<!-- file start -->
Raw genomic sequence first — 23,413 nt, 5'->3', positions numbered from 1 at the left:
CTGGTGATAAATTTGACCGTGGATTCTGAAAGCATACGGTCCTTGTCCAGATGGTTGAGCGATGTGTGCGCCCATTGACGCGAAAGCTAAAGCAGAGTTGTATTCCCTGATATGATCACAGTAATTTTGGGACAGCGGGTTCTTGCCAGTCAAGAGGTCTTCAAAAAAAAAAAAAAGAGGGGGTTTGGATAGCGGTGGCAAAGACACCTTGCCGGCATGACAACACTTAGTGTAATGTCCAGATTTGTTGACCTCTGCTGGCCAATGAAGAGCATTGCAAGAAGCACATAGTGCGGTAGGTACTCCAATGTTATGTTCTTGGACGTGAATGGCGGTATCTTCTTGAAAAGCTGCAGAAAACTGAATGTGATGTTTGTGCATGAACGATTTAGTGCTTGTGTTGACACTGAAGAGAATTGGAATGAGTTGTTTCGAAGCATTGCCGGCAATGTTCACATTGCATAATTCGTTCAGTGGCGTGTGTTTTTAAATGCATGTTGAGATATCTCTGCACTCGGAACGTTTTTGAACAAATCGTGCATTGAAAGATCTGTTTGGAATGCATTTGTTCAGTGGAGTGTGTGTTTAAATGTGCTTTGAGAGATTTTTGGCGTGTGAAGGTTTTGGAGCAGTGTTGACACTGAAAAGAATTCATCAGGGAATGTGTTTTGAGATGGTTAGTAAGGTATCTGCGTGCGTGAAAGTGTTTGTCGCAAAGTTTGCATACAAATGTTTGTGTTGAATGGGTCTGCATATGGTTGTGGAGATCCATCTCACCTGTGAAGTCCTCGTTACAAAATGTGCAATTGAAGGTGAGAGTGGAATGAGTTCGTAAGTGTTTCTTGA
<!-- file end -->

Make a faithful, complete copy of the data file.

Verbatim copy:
Raw genomic sequence first — 23,413 nt, 5'->3', positions numbered from 1 at the left:
CTGGTGATAAATTTGACCGTGGATTCTGAAAGCATACGGTCCTTGTCCAGATGGTTGAGCGATGTGTGCGCCCATTGACGCGAAAGCTAAAGCAGAGTTGTATTCCCTGATATGATCACAGTAATTTTGGGACAGCGGGTTCTTGCCAGTCAAGAGGTCTTCAAAAAAAAAAAAAAGAGGGGGTTTGGATAGCGGTGGCAAAGACACCTTGCCGGCATGACAACACTTAGTGTAATGTCCAGATTTGTTGACCTCTGCTGGCCAATGAAGAGCATTGCAAGAAGCACATAGTGCGGTAGGTACTCCAATGTTATGTTCTTGGACGTGAATGGCGGTATCTTCTTGAAAAGCTGCAGAAAACTGAATGTGATGTTTGTGCATGAACGATTTAGTGCTTGTGTTGACACTGAAGAGAATTGGAATGAGTTGTTTCGAAGCATTGCCGGCAATGTTCACATTGCATAATTCGTTCAGTGGCGTGTGTTTTTAAATGCATGTTGAGATATCTCTGCACTCGGAACGTTTTTGAACAAATCGTGCATTGAAAGATCTGTTTGGAATGCATTTGTTCAGTGGAGTGTGTGTTTAAATGTGCTTTGAGAGATTTTTGGCGTGTGAAGGTTTTGGAGCAGTGTTGACACTGAAAAGAATTCATCAGGGAATGTGTTTTGAGATGGTTAGTAAGGTATCTGCGTGCGTGAAAGTGTTTGTCGCAAAGTTTGCATACAAATGTTTGTGTTGAATGGGTCTGCATATGGTTGTGGAGATCCATCTCACCTGTGAAGTCCTCGTTACAAAATGTGCAATTGAAGGTGAGAGTGGAATGAGTTCGTAAGTGTTTCTTGA